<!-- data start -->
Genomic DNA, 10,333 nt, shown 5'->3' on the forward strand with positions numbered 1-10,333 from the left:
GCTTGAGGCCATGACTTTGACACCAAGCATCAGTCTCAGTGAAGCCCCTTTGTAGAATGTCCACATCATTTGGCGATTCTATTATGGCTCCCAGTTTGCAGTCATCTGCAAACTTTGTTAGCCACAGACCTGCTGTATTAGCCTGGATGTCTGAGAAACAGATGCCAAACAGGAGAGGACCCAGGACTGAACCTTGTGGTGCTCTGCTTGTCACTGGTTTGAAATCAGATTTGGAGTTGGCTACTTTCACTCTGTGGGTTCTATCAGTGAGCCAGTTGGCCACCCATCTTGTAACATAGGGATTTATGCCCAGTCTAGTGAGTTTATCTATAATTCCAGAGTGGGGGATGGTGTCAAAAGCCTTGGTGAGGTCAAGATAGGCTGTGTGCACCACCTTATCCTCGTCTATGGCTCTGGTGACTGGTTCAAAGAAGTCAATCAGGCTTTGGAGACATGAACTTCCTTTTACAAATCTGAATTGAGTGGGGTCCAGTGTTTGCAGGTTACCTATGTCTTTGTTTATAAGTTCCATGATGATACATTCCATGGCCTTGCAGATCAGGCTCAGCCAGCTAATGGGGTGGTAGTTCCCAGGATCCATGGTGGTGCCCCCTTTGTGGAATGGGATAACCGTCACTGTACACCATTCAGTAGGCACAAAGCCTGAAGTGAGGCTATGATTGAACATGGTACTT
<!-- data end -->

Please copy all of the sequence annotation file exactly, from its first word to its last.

Genomic DNA, 10,333 nt, shown 5'->3' on the forward strand with positions numbered 1-10,333 from the left:
GCTTGAGGCCATGACTTTGACACCAAGCATCAGTCTCAGTGAAGCCCCTTTGTAGAATGTCCACATCATTTGGCGATTCTATTATGGCTCCCAGTTTGCAGTCATCTGCAAACTTTGTTAGCCACAGACCTGCTGTATTAGCCTGGATGTCTGAGAAACAGATGCCAAACAGGAGAGGACCCAGGACTGAACCTTGTGGTGCTCTGCTTGTCACTGGTTTGAAATCAGATTTGGAGTTGGCTACTTTCACTCTGTGGGTTCTATCAGTGAGCCAGTTGGCCACCCATCTTGTAACATAGGGATTTATGCCCAGTCTAGTGAGTTTATCTATAATTCCAGAGTGGGGGATGGTGTCAAAAGCCTTGGTGAGGTCAAGATAGGCTGTGTGCACCACCTTATCCTCGTCTATGGCTCTGGTGACTGGTTCAAAGAAGTCAATCAGGCTTTGGAGACATGAACTTCCTTTTACAAATCTGAATTGAGTGGGGTCCAGTGTTTGCAGGTTACCTATGTCTTTGTTTATAAGTTCCATGATGATACATTCCATGGCCTTGCAGATCAGGCTCAGCCAGCTAATGGGGTGGTAGTTCCCAGGATCCATGGTGGTGCCCCCTTTGTGGAATGGGATAACCGTCACTGTACACCATTCAGTAGGCACAAAGCCTGAAGTGAGGCTATGATTGAACATGGTACTT